Sunday, March 18, 2012

Ali Usta's place

"Ayakkabı tamırı." Those two words, printed on a small piece of plain white paper and taped inside an upstairs window, were the only advertisement for the shoe-repair shop a friend had directed me to, explaining, as people generally do here, that it was "across from the phone store and above the bad accessories shop."

Poking my head around the corner of the building, I spied a dark, narrow doorway, beyond which an even narrower set of stairs wound steeply up to the next floor. I pushed open the door on the landing and squeezed alongside the elderly shoe repairman's desk into a bathroom-sized space stacked floor-to-ceiling with dusty boxes, tools, shoes, and bags. A television blared and a heater ran full-blast, trying to ward off the chill outside.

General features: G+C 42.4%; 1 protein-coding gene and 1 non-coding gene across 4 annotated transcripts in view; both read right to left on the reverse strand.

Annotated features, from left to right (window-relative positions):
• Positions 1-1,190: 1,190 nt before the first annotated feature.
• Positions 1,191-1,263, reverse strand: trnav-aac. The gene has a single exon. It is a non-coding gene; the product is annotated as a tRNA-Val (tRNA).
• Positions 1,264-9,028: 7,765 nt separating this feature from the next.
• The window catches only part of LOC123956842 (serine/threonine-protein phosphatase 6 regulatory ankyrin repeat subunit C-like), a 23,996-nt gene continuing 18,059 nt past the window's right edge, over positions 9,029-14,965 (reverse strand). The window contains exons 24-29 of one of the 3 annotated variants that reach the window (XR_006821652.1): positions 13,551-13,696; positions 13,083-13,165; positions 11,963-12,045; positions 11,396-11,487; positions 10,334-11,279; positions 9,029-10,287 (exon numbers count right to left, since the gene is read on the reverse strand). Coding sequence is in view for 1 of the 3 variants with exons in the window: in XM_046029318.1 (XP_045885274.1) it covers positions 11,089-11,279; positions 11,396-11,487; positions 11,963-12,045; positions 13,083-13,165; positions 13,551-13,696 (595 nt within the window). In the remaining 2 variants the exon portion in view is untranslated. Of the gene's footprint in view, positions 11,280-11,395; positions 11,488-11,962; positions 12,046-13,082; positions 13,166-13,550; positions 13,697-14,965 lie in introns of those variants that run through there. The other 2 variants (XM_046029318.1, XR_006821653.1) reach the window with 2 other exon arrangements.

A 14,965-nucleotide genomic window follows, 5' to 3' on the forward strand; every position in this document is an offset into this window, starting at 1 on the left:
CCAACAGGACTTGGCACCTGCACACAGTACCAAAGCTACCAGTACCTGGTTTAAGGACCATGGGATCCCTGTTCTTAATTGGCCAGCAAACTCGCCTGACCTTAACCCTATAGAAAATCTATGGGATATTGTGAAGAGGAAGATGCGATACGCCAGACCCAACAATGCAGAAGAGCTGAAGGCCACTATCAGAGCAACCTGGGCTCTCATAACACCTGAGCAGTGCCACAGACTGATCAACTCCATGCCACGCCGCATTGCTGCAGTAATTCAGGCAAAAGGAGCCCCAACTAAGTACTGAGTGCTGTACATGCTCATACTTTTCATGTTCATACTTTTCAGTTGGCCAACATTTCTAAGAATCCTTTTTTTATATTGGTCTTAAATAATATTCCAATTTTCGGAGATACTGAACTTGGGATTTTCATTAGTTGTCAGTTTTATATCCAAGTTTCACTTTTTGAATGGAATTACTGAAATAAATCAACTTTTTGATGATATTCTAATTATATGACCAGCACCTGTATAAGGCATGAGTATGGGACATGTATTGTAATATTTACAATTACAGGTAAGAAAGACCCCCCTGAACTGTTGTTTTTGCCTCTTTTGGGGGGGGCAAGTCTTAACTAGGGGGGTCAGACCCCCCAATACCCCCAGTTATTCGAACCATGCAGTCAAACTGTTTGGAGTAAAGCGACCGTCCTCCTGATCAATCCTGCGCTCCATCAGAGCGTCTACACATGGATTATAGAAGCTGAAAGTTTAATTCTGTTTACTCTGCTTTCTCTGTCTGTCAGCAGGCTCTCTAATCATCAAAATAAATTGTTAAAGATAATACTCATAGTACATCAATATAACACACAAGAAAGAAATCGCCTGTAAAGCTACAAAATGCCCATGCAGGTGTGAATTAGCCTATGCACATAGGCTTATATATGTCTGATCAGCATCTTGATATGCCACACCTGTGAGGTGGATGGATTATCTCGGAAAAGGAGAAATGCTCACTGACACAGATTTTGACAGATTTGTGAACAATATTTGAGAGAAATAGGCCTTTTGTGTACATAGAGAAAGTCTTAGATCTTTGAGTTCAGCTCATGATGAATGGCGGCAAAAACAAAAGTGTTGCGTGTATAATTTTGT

Waving me into the one vacant seat, Ali Usta picked up my two pairs of tattered leather boots, turning them around in his wrinkled hands, and pronounced that he could have them fixed by the next day for less than 10 dollars.

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